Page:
Top tips to beat the screen overlay scammers: Internet Scambusters #1,061
Screen overlays are nothing more than digital imposters. They pretend to be what they're not.
But if you don't know what they are and don't take steps to avoid them, they could land you in big trouble.
We have the explanations and answers you need in this week's issue - including the number one rule that will stop most of them in their tracks.
Let's get started…
The Number One Rule To Avoid Malicious Screen Overlays
You may not always be aware of it, but whenever you switch on your computer or open your mobile device screen, trouble, sometimes big trouble, is only a single click or tap away. And crooks have many ways of tricking you into clicking that dangerous link.
Sometimes it's by pretending to be something they're not and many times you can't even see what they're up to.
One of the most common ways of doing this is by using what's called a screen overlay. They're pages or images that sit on top of the page you think you're viewing. Typically, these might be pop-ups with a fake warning or scare message. Or they might be phony sign-on screens that look identical to the real ones.
Sometimes, these overlays appear as a result of your device already being infected with malware. But they can also be conjured up from a link in a phishing email or text, an innocent looking ad on a web page, or results in a search list. They may come via messages or social media posts that appear to come from someone you know.
Most recently, crooks have been hiding overlay software in a number of Android mobile phone apps. For example, the malware they plant, available online for as little as $3,000, may wait until the user decides to access their online bank, then it slips in the overlay to harvest login information.
Here are some actions you can take to protect yourself from screen overlay scams.
- Keep your internet security software up to date. This is by far the most important thing you can do to keep malware off your device altogether and to detect malicious links.
- When you're online, never click on a pop-up link, never visit an address given in a pop-up, and never phone a number given in a pop-up. Don't do any of these things, even if the message looks genuine.
- Instead, make a note of what it says, then restart your device. If you think the message might have been genuine - for example saying some software needs updating - independently visit the real site of the provider and check from there.
- Use your browser security settings to switch off pop-ups altogether. It may be a minor inconvenience if there's a genuine message. Search online for information on how to switch them on or off.
- If you're using a program rather than a web browser, use the "check for updates" option in the software itself, rather than clicking on a pop-up.
Searching and Browsing
- Watch for sites that don't seem to behave as expected when you touch or click on an area of a page. Scammers focus their attention on their malicious links and other areas of a malicious page may not respond as expected when you touch them.
- Don't assume that the top items in search results are genuine, especially if they're identified as advertisements. Crooks are experts at getting their ads and page links up top. This is particularly true when you're looking for a customer service contact.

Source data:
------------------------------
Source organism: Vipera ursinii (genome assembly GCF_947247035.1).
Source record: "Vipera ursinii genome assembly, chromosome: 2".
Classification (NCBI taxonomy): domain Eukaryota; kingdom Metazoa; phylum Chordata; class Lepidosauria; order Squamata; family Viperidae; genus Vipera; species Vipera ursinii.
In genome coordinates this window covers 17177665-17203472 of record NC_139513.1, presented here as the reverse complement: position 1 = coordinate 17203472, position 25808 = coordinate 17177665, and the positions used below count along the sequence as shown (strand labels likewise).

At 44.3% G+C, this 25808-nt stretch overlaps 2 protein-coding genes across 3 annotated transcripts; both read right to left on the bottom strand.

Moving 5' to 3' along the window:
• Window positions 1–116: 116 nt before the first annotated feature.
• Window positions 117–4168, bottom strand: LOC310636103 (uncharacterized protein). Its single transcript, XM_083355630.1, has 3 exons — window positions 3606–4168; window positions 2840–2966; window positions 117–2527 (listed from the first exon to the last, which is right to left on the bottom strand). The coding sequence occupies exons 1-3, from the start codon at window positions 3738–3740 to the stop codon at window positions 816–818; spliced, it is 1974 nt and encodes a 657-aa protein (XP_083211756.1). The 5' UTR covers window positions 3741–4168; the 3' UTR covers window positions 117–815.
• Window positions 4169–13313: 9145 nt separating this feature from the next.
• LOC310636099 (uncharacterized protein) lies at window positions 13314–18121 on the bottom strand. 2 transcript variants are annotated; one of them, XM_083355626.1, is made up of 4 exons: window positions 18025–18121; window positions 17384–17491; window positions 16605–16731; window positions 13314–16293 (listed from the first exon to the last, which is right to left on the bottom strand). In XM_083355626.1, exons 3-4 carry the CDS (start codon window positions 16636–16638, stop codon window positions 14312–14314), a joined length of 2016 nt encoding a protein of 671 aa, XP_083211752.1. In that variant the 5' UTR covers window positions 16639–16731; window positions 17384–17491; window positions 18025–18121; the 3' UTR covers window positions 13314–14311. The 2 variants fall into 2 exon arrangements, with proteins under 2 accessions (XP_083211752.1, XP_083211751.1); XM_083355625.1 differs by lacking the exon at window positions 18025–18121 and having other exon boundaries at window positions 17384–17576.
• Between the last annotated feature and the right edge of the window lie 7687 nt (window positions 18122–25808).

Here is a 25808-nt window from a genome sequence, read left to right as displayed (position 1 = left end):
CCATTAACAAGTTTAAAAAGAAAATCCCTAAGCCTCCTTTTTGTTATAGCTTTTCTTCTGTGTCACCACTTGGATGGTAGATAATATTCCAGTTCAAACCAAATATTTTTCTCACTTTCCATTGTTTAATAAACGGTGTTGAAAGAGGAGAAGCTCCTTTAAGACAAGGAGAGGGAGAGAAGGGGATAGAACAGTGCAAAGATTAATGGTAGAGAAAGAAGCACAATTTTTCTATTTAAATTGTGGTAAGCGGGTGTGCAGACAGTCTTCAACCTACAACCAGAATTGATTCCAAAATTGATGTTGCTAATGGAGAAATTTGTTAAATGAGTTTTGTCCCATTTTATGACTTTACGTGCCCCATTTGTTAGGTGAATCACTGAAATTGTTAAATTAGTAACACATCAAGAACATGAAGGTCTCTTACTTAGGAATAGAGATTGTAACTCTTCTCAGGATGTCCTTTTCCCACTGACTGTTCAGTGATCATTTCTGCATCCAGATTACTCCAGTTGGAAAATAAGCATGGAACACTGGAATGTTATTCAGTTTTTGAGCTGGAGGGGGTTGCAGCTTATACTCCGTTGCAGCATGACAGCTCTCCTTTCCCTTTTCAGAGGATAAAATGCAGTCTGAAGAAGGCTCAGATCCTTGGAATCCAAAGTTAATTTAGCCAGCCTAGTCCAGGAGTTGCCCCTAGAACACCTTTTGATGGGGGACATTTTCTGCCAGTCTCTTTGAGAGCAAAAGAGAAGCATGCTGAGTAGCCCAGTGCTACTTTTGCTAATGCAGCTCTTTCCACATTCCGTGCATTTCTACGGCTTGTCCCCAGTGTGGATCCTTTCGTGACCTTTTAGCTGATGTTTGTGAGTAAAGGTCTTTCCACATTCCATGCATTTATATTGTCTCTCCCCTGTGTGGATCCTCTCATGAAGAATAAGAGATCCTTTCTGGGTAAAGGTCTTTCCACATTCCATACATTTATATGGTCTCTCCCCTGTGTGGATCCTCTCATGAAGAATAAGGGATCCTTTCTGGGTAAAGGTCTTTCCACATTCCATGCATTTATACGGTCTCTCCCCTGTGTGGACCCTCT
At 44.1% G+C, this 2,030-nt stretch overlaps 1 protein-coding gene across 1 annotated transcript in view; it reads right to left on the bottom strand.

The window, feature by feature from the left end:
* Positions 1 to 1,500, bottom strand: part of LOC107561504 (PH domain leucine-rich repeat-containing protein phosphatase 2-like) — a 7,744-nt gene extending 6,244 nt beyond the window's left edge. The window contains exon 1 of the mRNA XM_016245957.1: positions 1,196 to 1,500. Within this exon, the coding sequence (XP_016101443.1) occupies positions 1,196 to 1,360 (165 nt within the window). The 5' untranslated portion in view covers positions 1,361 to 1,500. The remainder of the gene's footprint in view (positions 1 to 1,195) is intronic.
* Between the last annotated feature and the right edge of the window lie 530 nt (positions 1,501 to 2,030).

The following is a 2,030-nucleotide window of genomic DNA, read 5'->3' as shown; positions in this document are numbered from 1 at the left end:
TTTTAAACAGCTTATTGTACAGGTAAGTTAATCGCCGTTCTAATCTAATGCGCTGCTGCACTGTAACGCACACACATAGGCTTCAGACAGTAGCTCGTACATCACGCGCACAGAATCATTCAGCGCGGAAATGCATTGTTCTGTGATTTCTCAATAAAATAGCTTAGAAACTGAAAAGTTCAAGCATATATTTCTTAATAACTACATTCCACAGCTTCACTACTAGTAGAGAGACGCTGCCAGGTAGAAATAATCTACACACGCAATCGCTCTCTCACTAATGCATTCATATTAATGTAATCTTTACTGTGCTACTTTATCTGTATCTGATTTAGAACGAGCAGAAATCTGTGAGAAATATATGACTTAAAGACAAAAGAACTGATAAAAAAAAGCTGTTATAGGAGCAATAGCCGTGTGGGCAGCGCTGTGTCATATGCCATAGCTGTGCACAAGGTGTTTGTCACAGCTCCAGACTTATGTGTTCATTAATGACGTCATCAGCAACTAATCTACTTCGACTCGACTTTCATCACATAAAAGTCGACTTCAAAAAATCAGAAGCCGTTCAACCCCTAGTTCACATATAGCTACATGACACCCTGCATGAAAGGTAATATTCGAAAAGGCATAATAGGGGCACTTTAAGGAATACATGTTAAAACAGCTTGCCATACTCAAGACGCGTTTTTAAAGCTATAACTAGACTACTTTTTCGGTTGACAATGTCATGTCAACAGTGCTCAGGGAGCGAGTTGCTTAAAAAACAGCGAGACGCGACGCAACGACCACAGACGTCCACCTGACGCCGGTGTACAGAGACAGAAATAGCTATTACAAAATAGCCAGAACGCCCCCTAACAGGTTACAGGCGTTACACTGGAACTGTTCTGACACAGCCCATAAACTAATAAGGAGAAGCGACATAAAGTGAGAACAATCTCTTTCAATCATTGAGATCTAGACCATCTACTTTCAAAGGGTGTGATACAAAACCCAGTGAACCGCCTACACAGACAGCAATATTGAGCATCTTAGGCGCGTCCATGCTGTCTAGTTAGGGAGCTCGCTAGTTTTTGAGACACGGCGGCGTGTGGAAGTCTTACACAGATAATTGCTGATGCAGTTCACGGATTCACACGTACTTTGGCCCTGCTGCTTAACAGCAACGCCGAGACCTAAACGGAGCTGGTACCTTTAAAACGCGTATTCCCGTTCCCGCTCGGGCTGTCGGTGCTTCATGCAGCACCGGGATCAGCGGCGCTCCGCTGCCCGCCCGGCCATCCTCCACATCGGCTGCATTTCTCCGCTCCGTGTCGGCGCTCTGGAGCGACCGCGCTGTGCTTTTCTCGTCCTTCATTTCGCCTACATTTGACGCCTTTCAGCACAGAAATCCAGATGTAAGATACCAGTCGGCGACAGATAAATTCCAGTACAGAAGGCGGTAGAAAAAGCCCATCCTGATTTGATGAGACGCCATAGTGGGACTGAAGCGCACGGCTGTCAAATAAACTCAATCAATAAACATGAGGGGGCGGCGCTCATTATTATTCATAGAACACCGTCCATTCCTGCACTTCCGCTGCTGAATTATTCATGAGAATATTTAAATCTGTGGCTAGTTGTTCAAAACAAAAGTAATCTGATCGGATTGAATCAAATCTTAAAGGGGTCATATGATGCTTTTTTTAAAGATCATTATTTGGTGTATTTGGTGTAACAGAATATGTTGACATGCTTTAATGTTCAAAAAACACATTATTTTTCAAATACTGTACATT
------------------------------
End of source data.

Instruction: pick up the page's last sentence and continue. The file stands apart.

- Whenever you're on a login page, check the address/search bar at the top of your browser before you enter anything. Make sure it perfectly matches where you want to be. For instance, does it say "amazon.com" or something similar like "amazom.com" or even "ȃmazon.com" (with an accent over the "a"). Scammers are good at doing this.
- Better yet, key in a known address yourself - again, making sure you've done it correctly.
- Use a password manager. This should automatically check that you're on the correct page before inserting any details. If you're not, it should either alert you or, more likely, simply not operate.
- If you're asked to pay for items or services via Bitcoin, gift card, or cash wiring services, it's almost certainly a scam. These methods send your money to an untraceable location.
- Don't download material from sites you don't know or trust. This is one of the most common techniques for installing malware that can generate overlays.
- Always read the terms and conditions of any software you install, watching for clauses that allow use of overlays.
"Screen overlays" is a broad term that encompasses the above and many other tricks, increasingly so these days on mobile devices.
But they all have two things in common - in the wrong hands, they can provide access to your money or your data, or both. By using security software and by never assuming anything you're seeing is what it purports to be, you can avoid most overlay-driven scams. It's a tall order, but it works.
Freezing your PC via malware until you pay a ransom is one of the fastest growing computer crimes around. This can result from the sort of overlays we've mentioned above.
But crooks have also recently hit on the idea of fake ransomware pop-ups. You get a screen message saying you've been locked out of your PC when, really, you haven't. The scammers hope you'll be scared into taking whatever action they want.
Restart your device to find out if the warning is genuine. If it's fake, you should get back in normally.
If it's real, you may need professional help to try to unlock the device. That's why you should always keep back-ups of both your operating system and your data - so they can be reinstated if the device has to be returned to factory settings.
That's all for today -- we'll see you next week.